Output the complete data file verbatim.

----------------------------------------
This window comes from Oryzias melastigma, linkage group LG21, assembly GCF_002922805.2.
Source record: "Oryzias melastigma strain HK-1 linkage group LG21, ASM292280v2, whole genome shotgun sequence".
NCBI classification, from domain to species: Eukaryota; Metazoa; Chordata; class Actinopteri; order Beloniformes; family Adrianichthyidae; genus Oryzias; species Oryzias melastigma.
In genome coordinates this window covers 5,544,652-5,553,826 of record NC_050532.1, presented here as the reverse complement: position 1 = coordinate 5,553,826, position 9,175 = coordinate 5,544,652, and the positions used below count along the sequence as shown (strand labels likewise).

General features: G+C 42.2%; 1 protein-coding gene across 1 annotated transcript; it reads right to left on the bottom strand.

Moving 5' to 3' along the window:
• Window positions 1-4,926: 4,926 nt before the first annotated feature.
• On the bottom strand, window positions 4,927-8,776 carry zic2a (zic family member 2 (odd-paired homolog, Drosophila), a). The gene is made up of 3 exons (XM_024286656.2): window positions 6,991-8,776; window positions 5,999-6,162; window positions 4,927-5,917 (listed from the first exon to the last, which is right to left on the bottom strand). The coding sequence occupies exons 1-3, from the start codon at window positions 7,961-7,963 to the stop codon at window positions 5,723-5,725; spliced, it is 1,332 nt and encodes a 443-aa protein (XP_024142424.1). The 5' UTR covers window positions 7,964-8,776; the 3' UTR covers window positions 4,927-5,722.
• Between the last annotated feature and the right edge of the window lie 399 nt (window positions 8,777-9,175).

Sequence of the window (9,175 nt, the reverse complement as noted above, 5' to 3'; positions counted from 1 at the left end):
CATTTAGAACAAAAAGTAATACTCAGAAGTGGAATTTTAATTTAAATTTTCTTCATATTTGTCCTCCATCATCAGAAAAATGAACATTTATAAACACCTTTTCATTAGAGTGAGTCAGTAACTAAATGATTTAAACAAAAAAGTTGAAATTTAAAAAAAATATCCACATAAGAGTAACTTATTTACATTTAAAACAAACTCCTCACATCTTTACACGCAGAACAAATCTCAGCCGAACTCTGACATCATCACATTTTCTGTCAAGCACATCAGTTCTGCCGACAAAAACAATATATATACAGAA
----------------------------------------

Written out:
This window comes from Oryzias melastigma, linkage group LG21, assembly GCF_002922805.2.
Source record: "Oryzias melastigma strain HK-1 linkage group LG21, ASM292280v2, whole genome shotgun sequence".
NCBI classification, from domain to species: Eukaryota; Metazoa; Chordata; class Actinopteri; order Beloniformes; family Adrianichthyidae; genus Oryzias; species Oryzias melastigma.
In genome coordinates this window covers 5,544,652-5,553,826 of record NC_050532.1, presented here as the reverse complement: position 1 = coordinate 5,553,826, position 9,175 = coordinate 5,544,652, and the positions used below count along the sequence as shown (strand labels likewise).

General features: G+C 42.2%; 1 protein-coding gene across 1 annotated transcript; it reads right to left on the bottom strand.

Moving 5' to 3' along the window:
• Window positions 1-4,926: 4,926 nt before the first annotated feature.
• On the bottom strand, window positions 4,927-8,776 carry zic2a (zic family member 2 (odd-paired homolog, Drosophila), a). The gene is made up of 3 exons (XM_024286656.2): window positions 6,991-8,776; window positions 5,999-6,162; window positions 4,927-5,917 (listed from the first exon to the last, which is right to left on the bottom strand). The coding sequence occupies exons 1-3, from the start codon at window positions 7,961-7,963 to the stop codon at window positions 5,723-5,725; spliced, it is 1,332 nt and encodes a 443-aa protein (XP_024142424.1). The 5' UTR covers window positions 7,964-8,776; the 3' UTR covers window positions 4,927-5,722.
• Between the last annotated feature and the right edge of the window lie 399 nt (window positions 8,777-9,175).

Sequence of the window (9,175 nt, the reverse complement as noted above, 5' to 3'; positions counted from 1 at the left end):
CATTTAGAACAAAAAGTAATACTCAGAAGTGGAATTTTAATTTAAATTTTCTTCATATTTGTCCTCCATCATCAGAAAAATGAACATTTATAAACACCTTTTCATTAGAGTGAGTCAGTAACTAAATGATTTAAACAAAAAAGTTGAAATTTAAAAAAAATATCCACATAAGAGTAACTTATTTACATTTAAAACAAACTCCTCACATCTTTACACGCAGAACAAATCTCAGCCGAACTCTGACATCATCACATTTTCTGTCAAGCACATCAGTTCTGCCGACAAAAACAATATATATACAGAA